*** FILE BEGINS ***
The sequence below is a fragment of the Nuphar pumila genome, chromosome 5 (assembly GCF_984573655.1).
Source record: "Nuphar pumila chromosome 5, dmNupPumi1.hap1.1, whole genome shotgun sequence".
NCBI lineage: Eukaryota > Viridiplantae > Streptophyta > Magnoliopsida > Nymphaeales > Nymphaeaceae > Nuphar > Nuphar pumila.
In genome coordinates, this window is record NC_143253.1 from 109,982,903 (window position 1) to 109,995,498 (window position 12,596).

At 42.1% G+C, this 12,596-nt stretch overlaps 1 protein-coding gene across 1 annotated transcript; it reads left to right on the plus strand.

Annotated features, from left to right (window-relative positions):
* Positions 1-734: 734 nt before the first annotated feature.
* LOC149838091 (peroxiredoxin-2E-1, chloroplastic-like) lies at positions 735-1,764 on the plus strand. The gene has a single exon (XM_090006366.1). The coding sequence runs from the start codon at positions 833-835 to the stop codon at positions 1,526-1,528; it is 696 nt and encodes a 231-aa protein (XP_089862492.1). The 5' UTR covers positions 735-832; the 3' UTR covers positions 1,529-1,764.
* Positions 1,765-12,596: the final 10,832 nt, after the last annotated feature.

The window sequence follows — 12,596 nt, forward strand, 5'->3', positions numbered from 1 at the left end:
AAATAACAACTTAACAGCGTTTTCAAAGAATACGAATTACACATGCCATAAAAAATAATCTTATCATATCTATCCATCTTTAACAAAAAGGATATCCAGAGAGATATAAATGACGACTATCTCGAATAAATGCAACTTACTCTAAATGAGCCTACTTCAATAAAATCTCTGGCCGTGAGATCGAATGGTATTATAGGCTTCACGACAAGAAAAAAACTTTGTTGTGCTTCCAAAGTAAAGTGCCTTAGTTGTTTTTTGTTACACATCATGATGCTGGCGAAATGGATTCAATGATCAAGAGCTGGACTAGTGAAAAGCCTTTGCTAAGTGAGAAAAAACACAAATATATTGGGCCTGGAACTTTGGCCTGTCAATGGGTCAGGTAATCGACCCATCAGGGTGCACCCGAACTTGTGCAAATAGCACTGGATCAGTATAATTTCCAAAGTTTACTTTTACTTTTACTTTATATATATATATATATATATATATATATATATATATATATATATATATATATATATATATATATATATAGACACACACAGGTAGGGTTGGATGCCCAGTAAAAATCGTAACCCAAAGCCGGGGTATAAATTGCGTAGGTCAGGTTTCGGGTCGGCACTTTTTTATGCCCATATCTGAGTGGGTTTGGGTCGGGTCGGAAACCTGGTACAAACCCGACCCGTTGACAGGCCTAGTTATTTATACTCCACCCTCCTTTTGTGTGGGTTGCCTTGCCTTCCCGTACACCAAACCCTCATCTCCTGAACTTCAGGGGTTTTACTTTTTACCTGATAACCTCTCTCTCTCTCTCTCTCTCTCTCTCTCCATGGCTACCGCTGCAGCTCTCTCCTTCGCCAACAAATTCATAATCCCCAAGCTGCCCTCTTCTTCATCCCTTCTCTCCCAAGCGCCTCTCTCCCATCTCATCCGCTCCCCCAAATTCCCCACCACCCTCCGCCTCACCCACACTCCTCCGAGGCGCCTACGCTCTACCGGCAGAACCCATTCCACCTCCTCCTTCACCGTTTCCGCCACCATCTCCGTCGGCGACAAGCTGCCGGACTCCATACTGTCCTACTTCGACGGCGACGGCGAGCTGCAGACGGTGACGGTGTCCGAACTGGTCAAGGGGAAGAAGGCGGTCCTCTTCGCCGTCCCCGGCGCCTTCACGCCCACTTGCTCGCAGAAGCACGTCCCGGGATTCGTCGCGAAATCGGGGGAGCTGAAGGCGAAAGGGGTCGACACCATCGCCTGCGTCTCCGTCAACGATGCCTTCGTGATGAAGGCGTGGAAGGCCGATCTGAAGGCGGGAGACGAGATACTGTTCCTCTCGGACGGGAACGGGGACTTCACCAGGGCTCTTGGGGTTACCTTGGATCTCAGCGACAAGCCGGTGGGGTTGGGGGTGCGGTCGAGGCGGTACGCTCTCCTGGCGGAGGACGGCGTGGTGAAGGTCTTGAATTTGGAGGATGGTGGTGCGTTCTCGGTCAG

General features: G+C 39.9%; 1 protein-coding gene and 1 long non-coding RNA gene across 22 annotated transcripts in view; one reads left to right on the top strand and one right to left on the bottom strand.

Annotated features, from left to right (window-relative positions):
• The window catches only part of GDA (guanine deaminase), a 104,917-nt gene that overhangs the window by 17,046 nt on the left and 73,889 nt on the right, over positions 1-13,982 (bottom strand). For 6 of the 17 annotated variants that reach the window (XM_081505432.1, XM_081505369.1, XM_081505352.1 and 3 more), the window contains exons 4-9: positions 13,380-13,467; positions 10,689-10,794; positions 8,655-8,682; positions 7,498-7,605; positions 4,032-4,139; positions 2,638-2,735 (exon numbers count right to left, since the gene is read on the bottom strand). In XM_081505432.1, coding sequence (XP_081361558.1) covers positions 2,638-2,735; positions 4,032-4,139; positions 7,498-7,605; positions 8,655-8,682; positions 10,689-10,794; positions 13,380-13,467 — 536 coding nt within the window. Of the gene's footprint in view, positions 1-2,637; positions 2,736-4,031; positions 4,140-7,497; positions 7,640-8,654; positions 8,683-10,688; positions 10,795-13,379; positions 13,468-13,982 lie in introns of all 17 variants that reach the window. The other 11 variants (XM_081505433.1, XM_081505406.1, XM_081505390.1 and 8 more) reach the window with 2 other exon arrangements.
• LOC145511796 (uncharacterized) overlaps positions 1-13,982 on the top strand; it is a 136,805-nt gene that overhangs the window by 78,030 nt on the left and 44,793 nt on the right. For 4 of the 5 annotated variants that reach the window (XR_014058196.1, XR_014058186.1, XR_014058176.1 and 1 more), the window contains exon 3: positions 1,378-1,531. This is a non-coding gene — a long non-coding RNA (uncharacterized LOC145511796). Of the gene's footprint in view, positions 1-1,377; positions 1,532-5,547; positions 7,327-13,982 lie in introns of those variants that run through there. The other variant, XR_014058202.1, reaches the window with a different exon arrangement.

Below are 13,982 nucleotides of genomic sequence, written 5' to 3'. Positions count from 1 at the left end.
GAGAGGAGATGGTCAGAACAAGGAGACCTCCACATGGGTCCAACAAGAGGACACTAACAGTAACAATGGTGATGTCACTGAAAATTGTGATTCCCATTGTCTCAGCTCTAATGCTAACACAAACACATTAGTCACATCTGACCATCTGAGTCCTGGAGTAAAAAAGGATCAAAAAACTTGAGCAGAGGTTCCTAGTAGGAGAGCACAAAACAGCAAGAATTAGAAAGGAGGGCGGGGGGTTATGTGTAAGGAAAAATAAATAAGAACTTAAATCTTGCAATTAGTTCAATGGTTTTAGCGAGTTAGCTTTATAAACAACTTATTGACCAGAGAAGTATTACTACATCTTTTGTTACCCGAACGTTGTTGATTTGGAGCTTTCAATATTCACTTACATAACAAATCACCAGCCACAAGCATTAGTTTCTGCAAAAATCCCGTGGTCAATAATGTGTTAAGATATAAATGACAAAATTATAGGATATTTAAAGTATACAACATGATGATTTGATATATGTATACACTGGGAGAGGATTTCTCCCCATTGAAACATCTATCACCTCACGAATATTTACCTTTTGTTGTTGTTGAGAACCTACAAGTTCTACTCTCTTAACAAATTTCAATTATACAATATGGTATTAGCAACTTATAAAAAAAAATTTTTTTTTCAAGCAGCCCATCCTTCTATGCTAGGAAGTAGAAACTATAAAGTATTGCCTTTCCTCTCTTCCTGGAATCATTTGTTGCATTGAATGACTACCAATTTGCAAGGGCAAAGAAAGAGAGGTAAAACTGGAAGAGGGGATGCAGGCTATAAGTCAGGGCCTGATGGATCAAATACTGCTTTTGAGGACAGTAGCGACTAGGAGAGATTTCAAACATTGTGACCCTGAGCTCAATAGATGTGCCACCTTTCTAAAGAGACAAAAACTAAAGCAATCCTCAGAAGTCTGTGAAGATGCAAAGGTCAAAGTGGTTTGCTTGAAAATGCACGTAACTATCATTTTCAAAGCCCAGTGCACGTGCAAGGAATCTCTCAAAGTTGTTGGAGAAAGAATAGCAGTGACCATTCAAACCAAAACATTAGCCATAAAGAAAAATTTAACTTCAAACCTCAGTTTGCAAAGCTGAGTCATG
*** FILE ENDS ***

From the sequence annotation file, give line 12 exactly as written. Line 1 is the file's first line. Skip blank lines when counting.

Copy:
General features: G+C 39.9%; 1 protein-coding gene and 1 long non-coding RNA gene across 22 annotated transcripts in view; one reads left to right on the top strand and one right to left on the bottom strand.